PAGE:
If you’re a movie buff you might have heard of a little movie called The Social Network. You might also recall from that movie that Facebook originated on a university campus (although its uses were less than academic at that time).

Less than 10 years later, Facebook is now the largest social network on the planet. Because of its massive scale, connecting over 800 million people on a single platform, many educators have found creative ways to leverage Facebook’s social aspects and global reach to create a very powerful teaching tool.

Whether it’s helping kids to explore people and cultures from all over the world, or teaching English to a global audience, Facebook is changing the face of modern education. Take a look at these examples from around the world and see if there are lessons you can apply in your own classroom.

Teaching English to the World

Teaching English to the World

The British Council refers to itself as the “UK’s international cultural relations body” and one of its mandates is to help people all over the world learn to speak English. It’s established a Facebook Page called TeachingEnglish that acts as an interactive repository of information and resources providing “everything busy teachers need” to teach English at home or abroad.

The TeachingEnglish writers — all current or former teachers — provide teaching materials, articles, and a community where educators can come together and share ideas and strategies about teaching English to a global audience. The TeachingEnglish Page’s sister site, the LearnEnglish Kids Facebook Page, provides resources for educators teaching kids how to speak English.

The British Council must be doing something right. The engagement level is extremely high on both of its Facebook Pages and between the two sites it has over 60,000 fans. It was once said that the sun never set on the British Empire. The educators at TeachingEnglish have demonstrated that the sun never sets on the educational world of Facebook either.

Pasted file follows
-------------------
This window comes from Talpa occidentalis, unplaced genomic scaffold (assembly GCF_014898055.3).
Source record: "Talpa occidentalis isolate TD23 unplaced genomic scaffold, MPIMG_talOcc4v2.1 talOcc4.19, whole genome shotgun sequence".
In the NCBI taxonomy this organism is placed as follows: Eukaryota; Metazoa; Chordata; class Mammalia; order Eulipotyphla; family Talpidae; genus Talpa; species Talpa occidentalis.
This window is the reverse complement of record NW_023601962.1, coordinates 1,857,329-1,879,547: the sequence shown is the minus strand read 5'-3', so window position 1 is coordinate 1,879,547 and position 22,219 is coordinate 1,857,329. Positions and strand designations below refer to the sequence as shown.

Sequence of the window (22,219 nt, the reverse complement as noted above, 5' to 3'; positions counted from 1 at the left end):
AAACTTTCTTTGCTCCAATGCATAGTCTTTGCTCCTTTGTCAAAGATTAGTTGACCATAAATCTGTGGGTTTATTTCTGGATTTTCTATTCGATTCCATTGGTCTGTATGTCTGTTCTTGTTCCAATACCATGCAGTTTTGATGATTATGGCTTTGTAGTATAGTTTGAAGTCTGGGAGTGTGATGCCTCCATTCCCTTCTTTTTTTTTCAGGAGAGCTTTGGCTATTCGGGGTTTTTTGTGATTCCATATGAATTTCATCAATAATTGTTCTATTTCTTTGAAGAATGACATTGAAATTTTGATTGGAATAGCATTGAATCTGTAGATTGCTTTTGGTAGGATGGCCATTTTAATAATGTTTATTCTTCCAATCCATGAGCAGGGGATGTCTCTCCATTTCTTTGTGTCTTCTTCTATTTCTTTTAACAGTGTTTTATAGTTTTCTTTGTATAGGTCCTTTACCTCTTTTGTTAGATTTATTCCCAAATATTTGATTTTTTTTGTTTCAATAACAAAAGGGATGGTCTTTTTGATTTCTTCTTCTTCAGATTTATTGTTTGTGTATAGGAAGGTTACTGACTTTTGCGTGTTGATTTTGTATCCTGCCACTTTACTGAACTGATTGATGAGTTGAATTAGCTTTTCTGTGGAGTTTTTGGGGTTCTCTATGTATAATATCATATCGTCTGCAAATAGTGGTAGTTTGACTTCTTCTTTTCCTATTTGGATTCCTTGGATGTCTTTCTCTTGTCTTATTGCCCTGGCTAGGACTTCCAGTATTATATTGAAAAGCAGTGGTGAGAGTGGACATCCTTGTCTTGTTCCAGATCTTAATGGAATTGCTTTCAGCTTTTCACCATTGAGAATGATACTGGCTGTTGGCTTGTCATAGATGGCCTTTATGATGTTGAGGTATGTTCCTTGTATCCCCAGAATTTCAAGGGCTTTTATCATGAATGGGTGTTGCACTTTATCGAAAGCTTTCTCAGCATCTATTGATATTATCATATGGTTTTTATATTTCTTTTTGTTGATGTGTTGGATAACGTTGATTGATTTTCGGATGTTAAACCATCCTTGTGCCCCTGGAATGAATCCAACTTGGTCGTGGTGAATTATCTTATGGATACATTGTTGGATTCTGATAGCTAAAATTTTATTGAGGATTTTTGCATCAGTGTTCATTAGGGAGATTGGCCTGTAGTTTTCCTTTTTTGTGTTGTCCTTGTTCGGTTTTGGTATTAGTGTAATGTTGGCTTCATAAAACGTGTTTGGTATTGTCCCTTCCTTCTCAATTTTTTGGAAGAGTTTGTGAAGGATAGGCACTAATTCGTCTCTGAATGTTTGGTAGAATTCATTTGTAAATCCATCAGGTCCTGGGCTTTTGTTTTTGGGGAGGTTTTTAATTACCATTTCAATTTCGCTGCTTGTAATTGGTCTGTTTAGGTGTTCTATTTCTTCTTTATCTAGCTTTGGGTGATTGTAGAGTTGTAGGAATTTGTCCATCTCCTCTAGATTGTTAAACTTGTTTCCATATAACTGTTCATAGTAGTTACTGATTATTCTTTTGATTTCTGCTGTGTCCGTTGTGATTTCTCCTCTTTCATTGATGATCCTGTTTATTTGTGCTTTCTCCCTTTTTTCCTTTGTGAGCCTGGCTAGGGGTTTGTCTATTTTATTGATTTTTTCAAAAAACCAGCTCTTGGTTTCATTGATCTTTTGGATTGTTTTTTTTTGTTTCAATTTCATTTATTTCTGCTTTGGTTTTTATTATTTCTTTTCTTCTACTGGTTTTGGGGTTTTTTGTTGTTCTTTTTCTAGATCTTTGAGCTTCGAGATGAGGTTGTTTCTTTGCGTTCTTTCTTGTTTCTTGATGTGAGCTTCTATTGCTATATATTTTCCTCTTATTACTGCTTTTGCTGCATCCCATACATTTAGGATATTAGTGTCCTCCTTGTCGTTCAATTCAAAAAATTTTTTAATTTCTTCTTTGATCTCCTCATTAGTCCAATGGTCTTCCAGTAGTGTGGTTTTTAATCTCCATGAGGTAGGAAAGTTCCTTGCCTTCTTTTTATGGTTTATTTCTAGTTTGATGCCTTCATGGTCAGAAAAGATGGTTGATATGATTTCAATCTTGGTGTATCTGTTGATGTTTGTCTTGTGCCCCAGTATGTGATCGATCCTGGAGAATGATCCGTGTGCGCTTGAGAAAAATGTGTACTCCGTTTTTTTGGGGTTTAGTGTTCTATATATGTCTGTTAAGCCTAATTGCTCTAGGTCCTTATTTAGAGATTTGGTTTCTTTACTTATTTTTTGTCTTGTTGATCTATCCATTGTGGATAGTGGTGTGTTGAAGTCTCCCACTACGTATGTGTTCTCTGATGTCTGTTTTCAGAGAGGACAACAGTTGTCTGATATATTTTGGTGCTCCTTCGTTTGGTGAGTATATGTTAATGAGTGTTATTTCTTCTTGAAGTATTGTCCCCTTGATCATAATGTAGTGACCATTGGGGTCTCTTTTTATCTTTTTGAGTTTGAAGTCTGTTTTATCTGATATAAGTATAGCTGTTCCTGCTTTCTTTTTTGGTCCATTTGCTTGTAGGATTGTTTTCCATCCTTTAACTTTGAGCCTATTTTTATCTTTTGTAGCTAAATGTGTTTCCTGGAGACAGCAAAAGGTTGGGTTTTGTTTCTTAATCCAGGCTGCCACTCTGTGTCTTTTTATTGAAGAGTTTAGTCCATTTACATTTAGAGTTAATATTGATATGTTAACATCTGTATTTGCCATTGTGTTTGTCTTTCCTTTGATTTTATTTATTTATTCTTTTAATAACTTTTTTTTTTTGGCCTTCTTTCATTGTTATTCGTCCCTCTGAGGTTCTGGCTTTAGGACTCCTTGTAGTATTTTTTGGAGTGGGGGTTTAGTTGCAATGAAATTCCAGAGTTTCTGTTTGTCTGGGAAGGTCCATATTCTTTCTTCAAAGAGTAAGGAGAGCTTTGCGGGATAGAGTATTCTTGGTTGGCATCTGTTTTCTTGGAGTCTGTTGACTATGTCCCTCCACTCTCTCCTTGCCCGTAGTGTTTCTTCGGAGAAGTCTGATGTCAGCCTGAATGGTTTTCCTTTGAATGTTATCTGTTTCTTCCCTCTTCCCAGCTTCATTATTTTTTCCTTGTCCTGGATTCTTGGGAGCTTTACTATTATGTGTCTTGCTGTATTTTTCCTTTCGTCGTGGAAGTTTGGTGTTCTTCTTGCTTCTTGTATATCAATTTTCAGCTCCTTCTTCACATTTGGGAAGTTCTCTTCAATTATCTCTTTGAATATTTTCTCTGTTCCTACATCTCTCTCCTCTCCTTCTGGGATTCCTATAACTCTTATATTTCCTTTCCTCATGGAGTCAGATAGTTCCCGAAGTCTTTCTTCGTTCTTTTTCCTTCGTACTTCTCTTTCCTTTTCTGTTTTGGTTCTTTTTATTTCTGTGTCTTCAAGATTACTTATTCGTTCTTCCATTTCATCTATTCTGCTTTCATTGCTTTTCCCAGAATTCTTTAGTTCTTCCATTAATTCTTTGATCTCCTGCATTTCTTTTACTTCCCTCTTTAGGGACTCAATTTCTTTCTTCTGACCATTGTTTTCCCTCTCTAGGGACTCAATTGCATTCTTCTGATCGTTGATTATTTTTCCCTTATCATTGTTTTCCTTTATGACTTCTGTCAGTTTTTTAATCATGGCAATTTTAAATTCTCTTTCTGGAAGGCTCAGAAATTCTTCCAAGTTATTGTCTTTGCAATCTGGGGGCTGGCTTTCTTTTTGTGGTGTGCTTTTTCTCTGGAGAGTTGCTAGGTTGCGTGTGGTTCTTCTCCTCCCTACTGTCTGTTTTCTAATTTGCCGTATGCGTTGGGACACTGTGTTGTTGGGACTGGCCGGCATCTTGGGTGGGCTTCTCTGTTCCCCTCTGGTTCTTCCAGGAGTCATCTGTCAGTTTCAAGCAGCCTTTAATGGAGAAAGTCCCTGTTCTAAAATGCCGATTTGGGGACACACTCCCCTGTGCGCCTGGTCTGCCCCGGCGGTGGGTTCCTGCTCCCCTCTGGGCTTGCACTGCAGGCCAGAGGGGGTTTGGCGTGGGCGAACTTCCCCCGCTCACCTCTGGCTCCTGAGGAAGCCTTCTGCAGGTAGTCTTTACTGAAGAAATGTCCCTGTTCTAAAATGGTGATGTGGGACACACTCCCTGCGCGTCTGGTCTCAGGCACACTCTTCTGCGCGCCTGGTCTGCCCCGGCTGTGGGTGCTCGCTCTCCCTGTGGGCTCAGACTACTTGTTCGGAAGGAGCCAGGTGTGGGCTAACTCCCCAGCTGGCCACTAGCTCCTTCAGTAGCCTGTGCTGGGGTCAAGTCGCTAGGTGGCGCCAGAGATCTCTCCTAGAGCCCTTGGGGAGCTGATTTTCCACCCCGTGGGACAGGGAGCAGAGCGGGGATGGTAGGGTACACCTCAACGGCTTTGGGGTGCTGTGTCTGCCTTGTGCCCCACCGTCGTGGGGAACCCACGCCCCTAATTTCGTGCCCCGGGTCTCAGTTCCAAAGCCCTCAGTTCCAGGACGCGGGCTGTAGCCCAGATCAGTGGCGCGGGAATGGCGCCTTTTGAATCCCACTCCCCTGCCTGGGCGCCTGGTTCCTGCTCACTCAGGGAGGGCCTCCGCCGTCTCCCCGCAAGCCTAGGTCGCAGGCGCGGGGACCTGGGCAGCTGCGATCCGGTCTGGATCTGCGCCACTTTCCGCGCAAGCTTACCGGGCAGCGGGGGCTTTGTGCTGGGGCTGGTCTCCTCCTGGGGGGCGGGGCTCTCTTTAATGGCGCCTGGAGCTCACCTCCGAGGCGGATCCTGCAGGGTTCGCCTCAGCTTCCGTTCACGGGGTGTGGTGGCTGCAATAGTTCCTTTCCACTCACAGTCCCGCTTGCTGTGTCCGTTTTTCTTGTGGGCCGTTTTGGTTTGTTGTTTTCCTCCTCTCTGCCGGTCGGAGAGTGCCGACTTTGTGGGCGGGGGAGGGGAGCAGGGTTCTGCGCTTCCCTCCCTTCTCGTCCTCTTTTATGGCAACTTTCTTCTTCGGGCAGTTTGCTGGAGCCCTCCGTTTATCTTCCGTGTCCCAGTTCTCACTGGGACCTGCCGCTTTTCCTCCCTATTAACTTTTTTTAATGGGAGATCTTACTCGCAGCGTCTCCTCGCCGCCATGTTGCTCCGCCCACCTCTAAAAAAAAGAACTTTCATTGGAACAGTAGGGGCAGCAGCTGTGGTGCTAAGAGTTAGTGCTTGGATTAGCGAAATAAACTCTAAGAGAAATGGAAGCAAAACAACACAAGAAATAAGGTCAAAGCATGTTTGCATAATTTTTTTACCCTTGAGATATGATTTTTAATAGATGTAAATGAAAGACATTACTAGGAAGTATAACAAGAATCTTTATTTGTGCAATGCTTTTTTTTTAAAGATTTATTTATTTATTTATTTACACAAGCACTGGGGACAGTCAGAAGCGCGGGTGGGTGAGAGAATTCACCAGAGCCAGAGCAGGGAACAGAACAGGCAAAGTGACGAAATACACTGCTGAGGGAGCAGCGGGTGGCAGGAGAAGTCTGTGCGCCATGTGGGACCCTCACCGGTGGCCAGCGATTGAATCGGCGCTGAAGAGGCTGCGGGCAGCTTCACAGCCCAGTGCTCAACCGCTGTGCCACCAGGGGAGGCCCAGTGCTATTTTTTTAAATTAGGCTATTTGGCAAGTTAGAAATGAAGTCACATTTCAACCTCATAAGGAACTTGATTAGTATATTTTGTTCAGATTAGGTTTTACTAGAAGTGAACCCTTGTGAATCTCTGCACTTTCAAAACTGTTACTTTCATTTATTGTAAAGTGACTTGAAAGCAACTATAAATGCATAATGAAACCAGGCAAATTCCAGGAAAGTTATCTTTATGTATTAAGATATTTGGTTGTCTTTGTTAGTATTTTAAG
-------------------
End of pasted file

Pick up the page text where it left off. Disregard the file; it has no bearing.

Teaching Geography Through Postcard Swapping

PE Kids Going Global

Marlene Cloete Redelinghuys, an elementary school teacher in Port Elizabeth, South Africa, has come up with a creative way for her students to learn about geography. She encourages them to swap postcards with schools and individuals all over the world.

What’s the connection with Facebook? This platform allows the students to continue building relationships with the people and organizations they meet through the postcard swapping. Additional photos are often shared on the school’s Facebook Page and given the global reach of Facebook, it allows the students to easily find and connect with new postcard swappers from some of the farthest reaches of the planet.

Facebook also provides a feedback loop; sentiments like the one below become poignant teaching moments, not only for the students but for a global audience as well.

Teaching Moment

Thanks to teachers like Marlene Cloete Redelinghuys and their creative uses of Facebook, children are discovering a whole new world outside the confines of the schoolyard.

Connecting With Students On Their Level

Connecting With Students on Their Level

Michelle Luhtala is a teacher and librarian at New Canaan High School in New Canaan, CT. She used Facebook so effectively for her school that The American Association of School Libraries awarded her with the National School Library Media Program of the Year Award in 2010. Reflecting on the award, Mrs. Luhtala talked about how important it was to get buy-in from her students. “We want to be information specialists, but more than that…we really want the students to be invested,” she said.

In a related article on her personal blog, Luhtala discusses the concept of whether teachers should friend their students on Facebook. Citing her use of Facebook in organizing a Model UN trip to Philadelphia, helping her students submit videos to a national contest, and forming research study groups, Mrs. Lahtala says that none of those activities “would have been possible if I wasn’t Facebook friends with hundreds of students.” She even wrote a letter to her local Board of Education when it attempted to ban teachers from friending students.

As a self-described “fierce defender of free-range media” Luhtala went on to win an award for her school by creating a vibrant, interactive Facebook Page for the New Canaan High School Library that features events, photos and videos from her students. It just goes to show what can be achieved when you use the social media tools students are already familiar with in order to augment their education.

Do you know of any educators using Facebook in creative ways? Give them some well deserved recognition in the comments below.

[Sources: New Canaan News, Bibliotech.me; Image Credits: Morten Oddvik, Michal Osmenda, PE Kids Going Global, Tulane Public Relations]